I was born in the 1970s before the internet, cell phones, and GPS. Believe it or not, only a few decades ago, we didn’t carry tiny computers around in our pockets.
You young ones are thinking I’m old now, but imagine how archaic “tiny computers in our pockets” will sound in a few decades when you have one implanted in your brainpan. Eventually, you will be old too. Someday, there will be a “back in my day,” just you wait.
This is a list of things we had to do before we had tiny computers in our pockets. I wrote it so that you can appreciate how lucky you are.
1. Use maps and ask for directions.
This one actually baffles me and I lived through it. How did we get anywhere without GPS? The answer is, not very easily. We used folded paper maps like a 15th century Portuguese explorer. We got lost a lot. We had to stop at gas stations and ask for directions or use pay phones. “I’m lost. I see a tree and a house…”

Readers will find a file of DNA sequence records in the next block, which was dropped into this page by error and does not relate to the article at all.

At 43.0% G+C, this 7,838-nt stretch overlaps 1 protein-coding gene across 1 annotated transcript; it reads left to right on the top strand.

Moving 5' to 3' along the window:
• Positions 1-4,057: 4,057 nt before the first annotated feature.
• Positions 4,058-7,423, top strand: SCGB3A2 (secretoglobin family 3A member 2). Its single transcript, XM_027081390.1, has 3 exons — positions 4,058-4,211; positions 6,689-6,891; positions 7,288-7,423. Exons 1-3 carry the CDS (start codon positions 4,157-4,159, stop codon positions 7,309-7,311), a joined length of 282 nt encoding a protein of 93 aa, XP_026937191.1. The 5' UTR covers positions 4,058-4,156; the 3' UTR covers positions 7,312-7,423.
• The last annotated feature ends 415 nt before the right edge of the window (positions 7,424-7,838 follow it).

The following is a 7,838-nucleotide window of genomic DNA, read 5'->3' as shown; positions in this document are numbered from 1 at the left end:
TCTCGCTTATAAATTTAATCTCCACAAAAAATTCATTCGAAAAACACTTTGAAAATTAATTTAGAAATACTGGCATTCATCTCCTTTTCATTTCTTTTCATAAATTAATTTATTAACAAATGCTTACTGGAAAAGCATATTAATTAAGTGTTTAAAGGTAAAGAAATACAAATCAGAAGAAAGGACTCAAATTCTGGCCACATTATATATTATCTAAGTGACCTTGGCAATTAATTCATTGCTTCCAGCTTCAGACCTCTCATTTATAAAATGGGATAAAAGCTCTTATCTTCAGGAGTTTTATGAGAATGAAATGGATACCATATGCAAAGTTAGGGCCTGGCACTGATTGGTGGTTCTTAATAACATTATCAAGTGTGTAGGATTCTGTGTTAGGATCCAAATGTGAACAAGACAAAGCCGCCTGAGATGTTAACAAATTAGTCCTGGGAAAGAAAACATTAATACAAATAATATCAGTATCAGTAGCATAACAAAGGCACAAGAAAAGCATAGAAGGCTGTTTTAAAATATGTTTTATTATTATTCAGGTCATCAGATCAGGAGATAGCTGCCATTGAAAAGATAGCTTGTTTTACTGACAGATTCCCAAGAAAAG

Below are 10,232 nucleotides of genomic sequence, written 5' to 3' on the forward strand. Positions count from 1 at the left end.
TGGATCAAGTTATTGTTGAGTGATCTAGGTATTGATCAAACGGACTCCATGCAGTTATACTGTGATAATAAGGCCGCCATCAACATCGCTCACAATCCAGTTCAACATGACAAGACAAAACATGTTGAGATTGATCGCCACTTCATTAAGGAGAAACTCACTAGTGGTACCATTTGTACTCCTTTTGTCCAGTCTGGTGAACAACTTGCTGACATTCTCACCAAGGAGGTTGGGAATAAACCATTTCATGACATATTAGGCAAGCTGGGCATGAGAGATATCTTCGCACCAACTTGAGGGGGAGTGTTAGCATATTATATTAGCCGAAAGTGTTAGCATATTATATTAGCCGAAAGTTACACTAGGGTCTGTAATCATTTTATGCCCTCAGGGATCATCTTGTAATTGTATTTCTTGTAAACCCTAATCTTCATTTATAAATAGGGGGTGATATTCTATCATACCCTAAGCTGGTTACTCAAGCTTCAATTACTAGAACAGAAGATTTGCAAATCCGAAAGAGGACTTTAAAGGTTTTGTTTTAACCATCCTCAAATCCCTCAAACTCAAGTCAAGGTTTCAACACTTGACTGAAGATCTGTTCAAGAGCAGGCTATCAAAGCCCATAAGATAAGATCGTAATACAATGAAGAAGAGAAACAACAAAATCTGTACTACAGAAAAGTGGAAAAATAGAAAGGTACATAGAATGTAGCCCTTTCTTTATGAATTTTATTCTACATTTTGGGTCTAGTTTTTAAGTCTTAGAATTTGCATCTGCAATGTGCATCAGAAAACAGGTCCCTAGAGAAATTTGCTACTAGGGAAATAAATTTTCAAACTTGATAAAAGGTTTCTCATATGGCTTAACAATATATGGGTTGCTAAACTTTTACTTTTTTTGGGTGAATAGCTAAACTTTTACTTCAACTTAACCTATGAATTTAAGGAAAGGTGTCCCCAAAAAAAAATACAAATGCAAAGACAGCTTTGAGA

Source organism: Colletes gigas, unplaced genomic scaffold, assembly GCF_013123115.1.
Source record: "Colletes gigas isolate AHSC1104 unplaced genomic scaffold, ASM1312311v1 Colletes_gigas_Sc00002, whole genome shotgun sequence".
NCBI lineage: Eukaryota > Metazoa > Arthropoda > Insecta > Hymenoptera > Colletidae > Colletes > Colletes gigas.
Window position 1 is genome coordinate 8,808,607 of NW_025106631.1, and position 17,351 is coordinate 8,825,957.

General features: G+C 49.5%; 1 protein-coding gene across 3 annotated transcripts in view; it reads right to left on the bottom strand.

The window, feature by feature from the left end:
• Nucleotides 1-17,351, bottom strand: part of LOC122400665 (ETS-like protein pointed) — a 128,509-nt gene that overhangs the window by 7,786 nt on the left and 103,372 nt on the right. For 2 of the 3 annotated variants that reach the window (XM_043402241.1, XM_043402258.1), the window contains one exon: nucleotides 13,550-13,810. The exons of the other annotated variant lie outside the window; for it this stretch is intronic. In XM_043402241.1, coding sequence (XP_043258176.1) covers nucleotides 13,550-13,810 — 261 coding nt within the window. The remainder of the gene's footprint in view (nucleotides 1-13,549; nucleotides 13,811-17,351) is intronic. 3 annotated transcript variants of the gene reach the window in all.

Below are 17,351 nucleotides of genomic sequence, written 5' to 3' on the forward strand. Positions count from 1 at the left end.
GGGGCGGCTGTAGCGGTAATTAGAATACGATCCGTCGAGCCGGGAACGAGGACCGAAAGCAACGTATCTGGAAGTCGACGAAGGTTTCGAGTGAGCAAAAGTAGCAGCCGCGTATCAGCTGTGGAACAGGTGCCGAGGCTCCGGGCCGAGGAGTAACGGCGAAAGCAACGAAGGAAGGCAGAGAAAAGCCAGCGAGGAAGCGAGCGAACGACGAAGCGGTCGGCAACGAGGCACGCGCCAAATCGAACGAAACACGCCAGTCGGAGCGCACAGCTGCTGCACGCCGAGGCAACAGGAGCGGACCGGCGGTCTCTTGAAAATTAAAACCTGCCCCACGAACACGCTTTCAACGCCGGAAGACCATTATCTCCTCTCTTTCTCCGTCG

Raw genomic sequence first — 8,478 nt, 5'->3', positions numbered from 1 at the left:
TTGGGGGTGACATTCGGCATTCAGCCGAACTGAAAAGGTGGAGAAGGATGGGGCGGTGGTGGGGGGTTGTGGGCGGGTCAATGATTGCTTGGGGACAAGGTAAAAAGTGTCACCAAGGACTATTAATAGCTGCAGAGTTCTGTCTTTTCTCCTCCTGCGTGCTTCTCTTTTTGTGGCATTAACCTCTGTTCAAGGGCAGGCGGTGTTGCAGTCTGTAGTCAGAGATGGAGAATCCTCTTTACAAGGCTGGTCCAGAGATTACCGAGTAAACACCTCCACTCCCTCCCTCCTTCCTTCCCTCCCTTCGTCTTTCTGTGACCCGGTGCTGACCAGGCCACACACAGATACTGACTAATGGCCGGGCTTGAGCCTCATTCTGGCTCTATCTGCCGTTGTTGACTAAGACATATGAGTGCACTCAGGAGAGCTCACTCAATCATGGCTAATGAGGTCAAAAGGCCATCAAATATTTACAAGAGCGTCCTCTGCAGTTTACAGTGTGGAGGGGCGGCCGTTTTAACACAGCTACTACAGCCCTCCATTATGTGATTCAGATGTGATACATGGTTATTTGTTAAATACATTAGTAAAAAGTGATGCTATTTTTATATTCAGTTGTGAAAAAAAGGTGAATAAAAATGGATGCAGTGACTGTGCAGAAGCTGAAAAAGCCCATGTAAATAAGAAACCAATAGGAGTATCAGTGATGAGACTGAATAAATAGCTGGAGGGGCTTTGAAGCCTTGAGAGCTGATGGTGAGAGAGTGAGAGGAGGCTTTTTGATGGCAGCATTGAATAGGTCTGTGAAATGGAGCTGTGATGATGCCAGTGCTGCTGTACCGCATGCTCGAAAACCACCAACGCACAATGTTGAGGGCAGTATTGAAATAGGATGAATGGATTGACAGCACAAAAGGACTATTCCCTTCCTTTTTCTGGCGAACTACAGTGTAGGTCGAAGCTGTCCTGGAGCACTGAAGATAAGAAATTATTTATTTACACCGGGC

“Come on over,” usually involved writing convoluted directions with landmarks on the back of a junk mail envelope. For example, here’s the back of a flyer for a friend’s party. The front had all the usual flyer type stuff, but the back was made up pretty much exclusively of directions:
And speaking of flyers, we made them. There was no such thing as Evite or a Facebook event. When you were having a party, you had to make physical invitations on paper, which you photocopied and handed out to people in person. I kind of miss this one since a lot of these flyers were very creative:
3. Wait at home for phone calls.